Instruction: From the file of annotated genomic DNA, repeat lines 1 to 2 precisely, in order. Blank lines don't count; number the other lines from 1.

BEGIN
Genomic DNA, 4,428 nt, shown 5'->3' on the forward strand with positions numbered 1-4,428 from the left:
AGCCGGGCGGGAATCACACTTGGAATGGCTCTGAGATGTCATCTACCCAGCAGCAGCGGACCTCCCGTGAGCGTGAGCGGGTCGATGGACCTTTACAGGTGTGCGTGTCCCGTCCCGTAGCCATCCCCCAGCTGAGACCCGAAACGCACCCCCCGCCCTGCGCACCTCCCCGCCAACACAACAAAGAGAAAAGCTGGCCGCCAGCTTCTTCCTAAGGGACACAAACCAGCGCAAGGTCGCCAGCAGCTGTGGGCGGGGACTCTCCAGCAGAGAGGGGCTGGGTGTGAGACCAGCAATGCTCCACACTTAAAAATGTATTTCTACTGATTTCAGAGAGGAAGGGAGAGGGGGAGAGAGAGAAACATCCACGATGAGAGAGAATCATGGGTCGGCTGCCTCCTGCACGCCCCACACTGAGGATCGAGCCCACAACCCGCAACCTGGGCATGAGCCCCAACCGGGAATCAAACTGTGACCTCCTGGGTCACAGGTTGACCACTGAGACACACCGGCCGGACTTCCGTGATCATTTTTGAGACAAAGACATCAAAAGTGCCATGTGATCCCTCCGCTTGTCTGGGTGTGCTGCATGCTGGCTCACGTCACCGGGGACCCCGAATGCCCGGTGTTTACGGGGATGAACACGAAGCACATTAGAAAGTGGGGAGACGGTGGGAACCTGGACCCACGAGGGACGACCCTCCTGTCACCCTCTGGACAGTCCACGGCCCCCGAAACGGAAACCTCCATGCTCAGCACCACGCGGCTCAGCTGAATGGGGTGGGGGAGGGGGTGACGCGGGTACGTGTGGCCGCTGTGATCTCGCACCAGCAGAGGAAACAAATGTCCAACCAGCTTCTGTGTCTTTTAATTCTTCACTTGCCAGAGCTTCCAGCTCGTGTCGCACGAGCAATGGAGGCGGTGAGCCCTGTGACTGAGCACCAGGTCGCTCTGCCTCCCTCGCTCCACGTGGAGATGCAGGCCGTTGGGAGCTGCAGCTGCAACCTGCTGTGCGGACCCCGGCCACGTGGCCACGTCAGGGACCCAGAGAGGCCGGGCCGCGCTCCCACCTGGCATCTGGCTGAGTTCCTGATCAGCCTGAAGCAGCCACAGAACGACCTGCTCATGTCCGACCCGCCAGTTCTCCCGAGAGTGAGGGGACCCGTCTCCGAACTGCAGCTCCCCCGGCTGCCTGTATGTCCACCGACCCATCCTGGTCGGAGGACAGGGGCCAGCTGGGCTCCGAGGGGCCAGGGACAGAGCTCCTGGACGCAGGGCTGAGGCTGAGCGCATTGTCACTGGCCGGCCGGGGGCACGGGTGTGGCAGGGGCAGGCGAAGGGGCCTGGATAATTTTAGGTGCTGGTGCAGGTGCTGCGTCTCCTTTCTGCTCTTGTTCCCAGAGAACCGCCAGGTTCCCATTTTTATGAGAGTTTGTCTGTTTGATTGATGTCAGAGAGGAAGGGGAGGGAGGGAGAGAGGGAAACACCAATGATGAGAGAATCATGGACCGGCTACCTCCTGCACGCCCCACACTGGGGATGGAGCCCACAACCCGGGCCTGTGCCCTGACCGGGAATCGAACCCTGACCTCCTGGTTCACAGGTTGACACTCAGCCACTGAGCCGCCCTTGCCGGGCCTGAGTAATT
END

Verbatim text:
Genomic DNA, 4,428 nt, shown 5'->3' on the forward strand with positions numbered 1-4,428 from the left:
AGCCGGGCGGGAATCACACTTGGAATGGCTCTGAGATGTCATCTACCCAGCAGCAGCGGACCTCCCGTGAGCGTGAGCGGGTCGATGGACCTTTACAGGTGTGCGTGTCCCGTCCCGTAGCCATCCCCCAGCTGAGACCCGAAACGCACCCCCCGCCCTGCGCACCTCCCCGCCAACACAACAAAGAGAAAAGCTGGCCGCCAGCTTCTTCCTAAGGGACACAAACCAGCGCAAGGTCGCCAGCAGCTGTGGGCGGGGACTCTCCAGCAGAGAGGGGCTGGGTGTGAGACCAGCAATGCTCCACACTTAAAAATGTATTTCTACTGATTTCAGAGAGGAAGGGAGAGGGGGAGAGAGAGAAACATCCACGATGAGAGAGAATCATGGGTCGGCTGCCTCCTGCACGCCCCACACTGAGGATCGAGCCCACAACCCGCAACCTGGGCATGAGCCCCAACCGGGAATCAAACTGTGACCTCCTGGGTCACAGGTTGACCACTGAGACACACCGGCCGGACTTCCGTGATCATTTTTGAGACAAAGACATCAAAAGTGCCATGTGATCCCTCCGCTTGTCTGGGTGTGCTGCATGCTGGCTCACGTCACCGGGGACCCCGAATGCCCGGTGTTTACGGGGATGAACACGAAGCACATTAGAAAGTGGGGAGACGGTGGGAACCTGGACCCACGAGGGACGACCCTCCTGTCACCCTCTGGACAGTCCACGGCCCCCGAAACGGAAACCTCCATGCTCAGCACCACGCGGCTCAGCTGAATGGGGTGGGGGAGGGGGTGACGCGGGTACGTGTGGCCGCTGTGATCTCGCACCAGCAGAGGAAACAAATGTCCAACCAGCTTCTGTGTCTTTTAATTCTTCACTTGCCAGAGCTTCCAGCTCGTGTCGCACGAGCAATGGAGGCGGTGAGCCCTGTGACTGAGCACCAGGTCGCTCTGCCTCCCTCGCTCCACGTGGAGATGCAGGCCGTTGGGAGCTGCAGCTGCAACCTGCTGTGCGGACCCCGGCCACGTGGCCACGTCAGGGACCCAGAGAGGCCGGGCCGCGCTCCCACCTGGCATCTGGCTGAGTTCCTGATCAGCCTGAAGCAGCCACAGAACGACCTGCTCATGTCCGACCCGCCAGTTCTCCCGAGAGTGAGGGGACCCGTCTCCGAACTGCAGCTCCCCCGGCTGCCTGTATGTCCACCGACCCATCCTGGTCGGAGGACAGGGGCCAGCTGGGCTCCGAGGGGCCAGGGACAGAGCTCCTGGACGCAGGGCTGAGGCTGAGCGCATTGTCACTGGCCGGCCGGGGGCACGGGTGTGGCAGGGGCAGGCGAAGGGGCCTGGATAATTTTAGGTGCTGGTGCAGGTGCTGCGTCTCCTTTCTGCTCTTGTTCCCAGAGAACCGCCAGGTTCCCATTTTTATGAGAGTTTGTCTGTTTGATTGATGTCAGAGAGGAAGGGGAGGGAGGGAGAGAGGGAAACACCAATGATGAGAGAATCATGGACCGGCTACCTCCTGCACGCCCCACACTGGGGATGGAGCCCACAACCCGGGCCTGTGCCCTGACCGGGAATCGAACCCTGACCTCCTGGTTCACAGGTTGACACTCAGCCACTGAGCCGCCCTTGCCGGGCCTGAGTAATT